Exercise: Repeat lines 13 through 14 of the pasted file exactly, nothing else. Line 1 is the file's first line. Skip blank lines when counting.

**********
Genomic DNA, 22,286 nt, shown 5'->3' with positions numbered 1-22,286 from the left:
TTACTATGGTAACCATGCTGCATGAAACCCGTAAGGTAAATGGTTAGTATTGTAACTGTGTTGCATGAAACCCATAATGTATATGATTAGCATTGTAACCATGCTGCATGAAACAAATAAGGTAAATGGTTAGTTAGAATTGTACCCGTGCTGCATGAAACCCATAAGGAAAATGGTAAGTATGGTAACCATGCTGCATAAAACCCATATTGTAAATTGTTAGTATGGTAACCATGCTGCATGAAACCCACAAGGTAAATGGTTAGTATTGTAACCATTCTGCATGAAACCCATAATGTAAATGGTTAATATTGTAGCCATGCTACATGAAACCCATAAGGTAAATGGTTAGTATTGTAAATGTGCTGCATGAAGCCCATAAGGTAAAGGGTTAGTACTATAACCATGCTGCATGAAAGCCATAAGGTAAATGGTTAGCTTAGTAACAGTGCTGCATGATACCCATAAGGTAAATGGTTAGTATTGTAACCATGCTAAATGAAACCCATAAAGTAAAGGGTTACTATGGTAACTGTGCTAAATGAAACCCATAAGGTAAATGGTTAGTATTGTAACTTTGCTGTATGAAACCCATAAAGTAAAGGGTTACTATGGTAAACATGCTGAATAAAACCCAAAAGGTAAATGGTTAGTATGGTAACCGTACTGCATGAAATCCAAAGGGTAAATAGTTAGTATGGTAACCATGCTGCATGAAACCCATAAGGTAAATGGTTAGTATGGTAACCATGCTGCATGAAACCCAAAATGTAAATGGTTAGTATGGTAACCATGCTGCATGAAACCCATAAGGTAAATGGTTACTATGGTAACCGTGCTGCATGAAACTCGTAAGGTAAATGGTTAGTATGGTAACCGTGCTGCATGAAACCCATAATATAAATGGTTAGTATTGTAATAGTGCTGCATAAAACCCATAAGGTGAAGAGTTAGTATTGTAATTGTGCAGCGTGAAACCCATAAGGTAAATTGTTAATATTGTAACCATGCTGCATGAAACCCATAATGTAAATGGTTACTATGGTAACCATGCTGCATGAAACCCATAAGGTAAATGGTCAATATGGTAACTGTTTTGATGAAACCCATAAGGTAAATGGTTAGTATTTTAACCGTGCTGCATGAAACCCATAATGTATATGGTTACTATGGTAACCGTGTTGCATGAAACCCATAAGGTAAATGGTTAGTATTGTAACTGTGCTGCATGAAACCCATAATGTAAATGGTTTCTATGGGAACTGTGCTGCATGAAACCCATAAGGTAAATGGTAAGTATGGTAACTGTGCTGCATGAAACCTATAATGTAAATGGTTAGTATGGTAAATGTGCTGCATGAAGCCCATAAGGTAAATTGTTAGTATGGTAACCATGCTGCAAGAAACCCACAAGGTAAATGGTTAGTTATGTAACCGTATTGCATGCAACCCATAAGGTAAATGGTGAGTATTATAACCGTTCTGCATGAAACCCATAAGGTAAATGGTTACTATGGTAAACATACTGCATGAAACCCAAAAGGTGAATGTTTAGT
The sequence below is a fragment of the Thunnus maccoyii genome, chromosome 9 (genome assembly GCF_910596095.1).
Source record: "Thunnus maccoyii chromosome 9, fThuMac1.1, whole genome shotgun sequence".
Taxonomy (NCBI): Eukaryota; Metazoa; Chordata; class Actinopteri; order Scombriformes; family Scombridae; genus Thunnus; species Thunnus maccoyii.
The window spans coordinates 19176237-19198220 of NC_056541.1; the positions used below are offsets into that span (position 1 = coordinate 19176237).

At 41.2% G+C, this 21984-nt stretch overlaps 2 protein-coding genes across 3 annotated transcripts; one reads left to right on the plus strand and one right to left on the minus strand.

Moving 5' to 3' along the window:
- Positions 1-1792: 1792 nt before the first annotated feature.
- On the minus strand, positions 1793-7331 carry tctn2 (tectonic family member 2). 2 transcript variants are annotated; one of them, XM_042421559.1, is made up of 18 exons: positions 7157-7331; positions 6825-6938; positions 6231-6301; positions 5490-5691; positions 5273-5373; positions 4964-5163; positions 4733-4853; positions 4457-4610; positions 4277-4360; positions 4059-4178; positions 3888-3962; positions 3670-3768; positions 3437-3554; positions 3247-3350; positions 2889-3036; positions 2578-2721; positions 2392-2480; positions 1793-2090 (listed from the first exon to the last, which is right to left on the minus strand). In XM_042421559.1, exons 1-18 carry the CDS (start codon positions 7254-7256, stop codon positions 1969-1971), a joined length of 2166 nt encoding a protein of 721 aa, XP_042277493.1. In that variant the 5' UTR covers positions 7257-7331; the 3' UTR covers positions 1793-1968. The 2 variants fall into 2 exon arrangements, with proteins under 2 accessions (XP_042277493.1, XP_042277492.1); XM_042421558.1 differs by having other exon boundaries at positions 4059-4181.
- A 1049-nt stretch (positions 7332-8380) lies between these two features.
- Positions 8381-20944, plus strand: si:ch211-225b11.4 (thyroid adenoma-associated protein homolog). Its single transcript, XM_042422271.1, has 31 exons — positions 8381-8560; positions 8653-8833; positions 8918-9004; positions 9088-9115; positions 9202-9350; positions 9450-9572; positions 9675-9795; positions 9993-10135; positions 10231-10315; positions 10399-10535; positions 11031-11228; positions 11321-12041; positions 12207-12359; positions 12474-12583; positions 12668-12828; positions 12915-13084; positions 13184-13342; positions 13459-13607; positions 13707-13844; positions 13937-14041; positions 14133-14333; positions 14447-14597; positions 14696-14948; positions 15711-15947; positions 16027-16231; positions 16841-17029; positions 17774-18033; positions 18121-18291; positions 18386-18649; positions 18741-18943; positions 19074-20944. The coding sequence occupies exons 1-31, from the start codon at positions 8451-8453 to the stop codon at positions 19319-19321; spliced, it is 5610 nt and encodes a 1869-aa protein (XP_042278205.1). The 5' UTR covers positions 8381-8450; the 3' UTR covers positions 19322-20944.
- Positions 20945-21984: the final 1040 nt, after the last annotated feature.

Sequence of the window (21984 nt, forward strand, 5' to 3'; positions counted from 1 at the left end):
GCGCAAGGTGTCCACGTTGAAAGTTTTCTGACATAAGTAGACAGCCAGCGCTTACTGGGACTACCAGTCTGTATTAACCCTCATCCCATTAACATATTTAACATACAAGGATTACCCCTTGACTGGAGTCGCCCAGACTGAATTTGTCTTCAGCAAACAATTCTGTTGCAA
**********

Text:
- Positions 20945-21984: the final 1040 nt, after the last annotated feature.

Sequence of the window (21984 nt, forward strand, 5' to 3'; positions counted from 1 at the left end):